Island Irony at its Finest

So much of the comedy of island life lies in its ironic nature. Few things go as planned around these parts. In fact, a surefire way for something not to go as expected is to set expectations in the first place.

We women on the rocks got our brains together for a fun little collaborative post. Here are some of our favorite examples of island irony at its finest on our various islands…

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“By law, you have to wear a seatbelt in St. Thomas and the police officers actively and anxiously give out tickets to those who don’t. However, it is perfectly legal to ride in the back of an open-bed pick-up truck.” – Christine O., St Thomas USVI

“I get tons of messages from people who are looking for ‘real local food, off the beaten path’ so I recommend a few places, and like the old shampoo commercial goes, they tell 2 friends (TripAdvisor) who tell 2 friends, and so on and so on, and eventually they all complain that these locations are just ‘too touristy’.” – Laura W., Cozumel, Mexico

“Customers are the ones who must be the friendliest in order to obtain any service at all. Those working in the service industry are the ones who require the coddling.” – anonymous, somewhere in the Caribbean

“My husband volunteered to repair the police motorcycles at the new police station. One day, he was there working on a bike and asked for a Phillips head screwdriver. One of the inmates in one of the cells reached out and handed him one to use. They had LOCKED him up with his tool belt on.” – Deb C., Roatan Honduras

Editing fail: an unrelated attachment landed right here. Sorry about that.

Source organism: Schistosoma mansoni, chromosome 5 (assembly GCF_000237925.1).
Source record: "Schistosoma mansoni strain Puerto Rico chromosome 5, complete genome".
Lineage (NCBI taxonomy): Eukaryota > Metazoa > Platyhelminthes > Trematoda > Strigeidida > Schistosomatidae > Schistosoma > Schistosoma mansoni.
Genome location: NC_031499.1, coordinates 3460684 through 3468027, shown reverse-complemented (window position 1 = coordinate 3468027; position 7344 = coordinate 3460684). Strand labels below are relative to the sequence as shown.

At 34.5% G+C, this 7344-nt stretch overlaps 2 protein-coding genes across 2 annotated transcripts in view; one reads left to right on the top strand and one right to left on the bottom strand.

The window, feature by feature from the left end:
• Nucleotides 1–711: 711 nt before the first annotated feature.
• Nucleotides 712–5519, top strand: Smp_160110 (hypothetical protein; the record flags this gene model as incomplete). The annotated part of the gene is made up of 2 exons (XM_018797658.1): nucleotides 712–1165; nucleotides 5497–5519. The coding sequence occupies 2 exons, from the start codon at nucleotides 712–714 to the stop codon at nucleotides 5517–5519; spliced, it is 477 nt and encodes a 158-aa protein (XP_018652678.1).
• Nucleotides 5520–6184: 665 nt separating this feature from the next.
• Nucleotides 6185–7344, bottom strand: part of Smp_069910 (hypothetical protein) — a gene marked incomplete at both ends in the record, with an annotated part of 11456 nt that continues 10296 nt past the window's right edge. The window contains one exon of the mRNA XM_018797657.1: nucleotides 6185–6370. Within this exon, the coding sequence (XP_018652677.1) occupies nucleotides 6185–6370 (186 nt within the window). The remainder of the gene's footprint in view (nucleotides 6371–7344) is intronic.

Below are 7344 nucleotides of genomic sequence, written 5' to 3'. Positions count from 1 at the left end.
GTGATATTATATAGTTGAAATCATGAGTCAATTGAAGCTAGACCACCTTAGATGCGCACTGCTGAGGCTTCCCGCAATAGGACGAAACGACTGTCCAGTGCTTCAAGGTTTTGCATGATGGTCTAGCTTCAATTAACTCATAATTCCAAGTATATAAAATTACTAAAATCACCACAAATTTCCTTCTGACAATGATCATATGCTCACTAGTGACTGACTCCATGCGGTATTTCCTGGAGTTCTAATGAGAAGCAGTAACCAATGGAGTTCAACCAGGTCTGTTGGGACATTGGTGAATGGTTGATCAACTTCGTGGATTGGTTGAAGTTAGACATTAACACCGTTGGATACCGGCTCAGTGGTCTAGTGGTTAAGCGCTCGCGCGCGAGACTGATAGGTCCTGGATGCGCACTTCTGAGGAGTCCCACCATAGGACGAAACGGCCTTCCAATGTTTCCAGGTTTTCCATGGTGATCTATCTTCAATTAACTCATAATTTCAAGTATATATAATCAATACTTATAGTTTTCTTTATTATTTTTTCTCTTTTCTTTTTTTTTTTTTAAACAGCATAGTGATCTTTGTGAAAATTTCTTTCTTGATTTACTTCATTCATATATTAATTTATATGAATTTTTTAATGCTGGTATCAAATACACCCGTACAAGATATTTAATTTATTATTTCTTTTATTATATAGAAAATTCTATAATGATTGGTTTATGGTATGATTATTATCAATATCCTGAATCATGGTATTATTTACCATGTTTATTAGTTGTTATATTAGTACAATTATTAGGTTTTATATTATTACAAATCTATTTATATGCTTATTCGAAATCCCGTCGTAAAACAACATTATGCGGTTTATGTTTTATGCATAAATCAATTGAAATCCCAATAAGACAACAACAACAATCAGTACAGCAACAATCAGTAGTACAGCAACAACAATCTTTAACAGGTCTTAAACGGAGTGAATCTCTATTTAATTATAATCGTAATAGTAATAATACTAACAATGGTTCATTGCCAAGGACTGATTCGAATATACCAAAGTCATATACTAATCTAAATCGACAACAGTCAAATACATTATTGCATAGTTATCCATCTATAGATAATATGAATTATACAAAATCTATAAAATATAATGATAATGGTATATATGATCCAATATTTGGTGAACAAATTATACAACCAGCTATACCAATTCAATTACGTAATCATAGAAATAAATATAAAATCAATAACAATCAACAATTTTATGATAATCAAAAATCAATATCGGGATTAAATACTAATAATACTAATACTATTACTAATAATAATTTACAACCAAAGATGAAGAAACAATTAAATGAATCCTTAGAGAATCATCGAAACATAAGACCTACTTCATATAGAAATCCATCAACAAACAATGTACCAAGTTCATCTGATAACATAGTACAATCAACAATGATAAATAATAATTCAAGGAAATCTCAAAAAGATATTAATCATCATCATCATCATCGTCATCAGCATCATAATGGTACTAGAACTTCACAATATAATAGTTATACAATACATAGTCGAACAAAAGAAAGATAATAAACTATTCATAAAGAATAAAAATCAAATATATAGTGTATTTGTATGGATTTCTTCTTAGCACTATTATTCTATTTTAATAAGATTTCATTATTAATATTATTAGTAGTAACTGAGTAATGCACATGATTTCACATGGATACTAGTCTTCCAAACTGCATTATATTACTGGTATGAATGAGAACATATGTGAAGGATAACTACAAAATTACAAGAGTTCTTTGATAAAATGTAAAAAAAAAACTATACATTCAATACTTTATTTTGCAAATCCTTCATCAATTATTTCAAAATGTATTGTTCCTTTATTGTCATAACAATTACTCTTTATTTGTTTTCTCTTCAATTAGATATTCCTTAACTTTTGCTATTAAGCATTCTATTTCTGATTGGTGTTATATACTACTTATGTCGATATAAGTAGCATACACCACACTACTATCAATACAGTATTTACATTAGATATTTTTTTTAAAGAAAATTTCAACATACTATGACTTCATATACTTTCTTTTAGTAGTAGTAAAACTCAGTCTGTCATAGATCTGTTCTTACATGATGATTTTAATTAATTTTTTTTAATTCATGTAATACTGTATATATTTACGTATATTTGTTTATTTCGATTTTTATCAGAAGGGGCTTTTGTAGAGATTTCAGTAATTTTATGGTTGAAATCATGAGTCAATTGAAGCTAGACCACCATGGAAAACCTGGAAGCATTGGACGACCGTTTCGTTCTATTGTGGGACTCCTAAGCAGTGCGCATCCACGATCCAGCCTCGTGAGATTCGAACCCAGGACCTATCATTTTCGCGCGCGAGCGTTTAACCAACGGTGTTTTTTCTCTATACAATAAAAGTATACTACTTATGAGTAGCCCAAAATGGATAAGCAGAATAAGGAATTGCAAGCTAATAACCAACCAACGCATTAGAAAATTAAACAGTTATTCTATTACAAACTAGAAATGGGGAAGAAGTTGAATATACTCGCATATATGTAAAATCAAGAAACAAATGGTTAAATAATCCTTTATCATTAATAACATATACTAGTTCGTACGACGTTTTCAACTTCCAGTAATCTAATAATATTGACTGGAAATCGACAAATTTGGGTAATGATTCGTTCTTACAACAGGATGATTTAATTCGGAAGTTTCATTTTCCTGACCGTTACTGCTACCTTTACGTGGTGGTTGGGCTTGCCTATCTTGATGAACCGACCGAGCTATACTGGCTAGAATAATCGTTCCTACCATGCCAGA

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“People tell me that I shouldn’t put my baby in her carseat because it will give her scoliosis, but they drive with their babies on motorcycles. Much safer.” Jen L., Dominican Republic

“Your ISP (Internet Service Provider) notifies you of an internet outage… via Facebook.” – Sophie, Tortola, BVI

“Sad but true – we are surrounded by water and a huge portion of the population does not know how to swim.” – Chrissann, Virgin Gorda, BVI

“High season for tourists is during our rainy season. They come to an island paradise in droves without realizing that we’re in the same hemisphere and therefore, it’s our winter too. I keep telling them to come back in the summer, but I guess they don’t appreciate the humidity-induced hairstyles as much as I do…” – Amanda W., Roatan, Honduras

“The internet is so slow, you can’t even open speedtest.net to check it.” – anonymous, somewhere in the Caribbean

“It is illegal to produce your own power (solar, wind, etc.), but the power company can’t provide uninterrupted power to a 13×3 mile island of ~23,000 people for more than 23 hours at a time. Not a day goes by that some part of the island isn’t without electricity!” – Danielle C., Tortola, BVI

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“Jimmy Buffett songs and the pictures they paint are often what inspires people to move to an island. Though once they’re actually living here, Jimmy Buffett songs quickly become the music they end up loathing the most.” – Chrissann, Virgin Gorda, BVI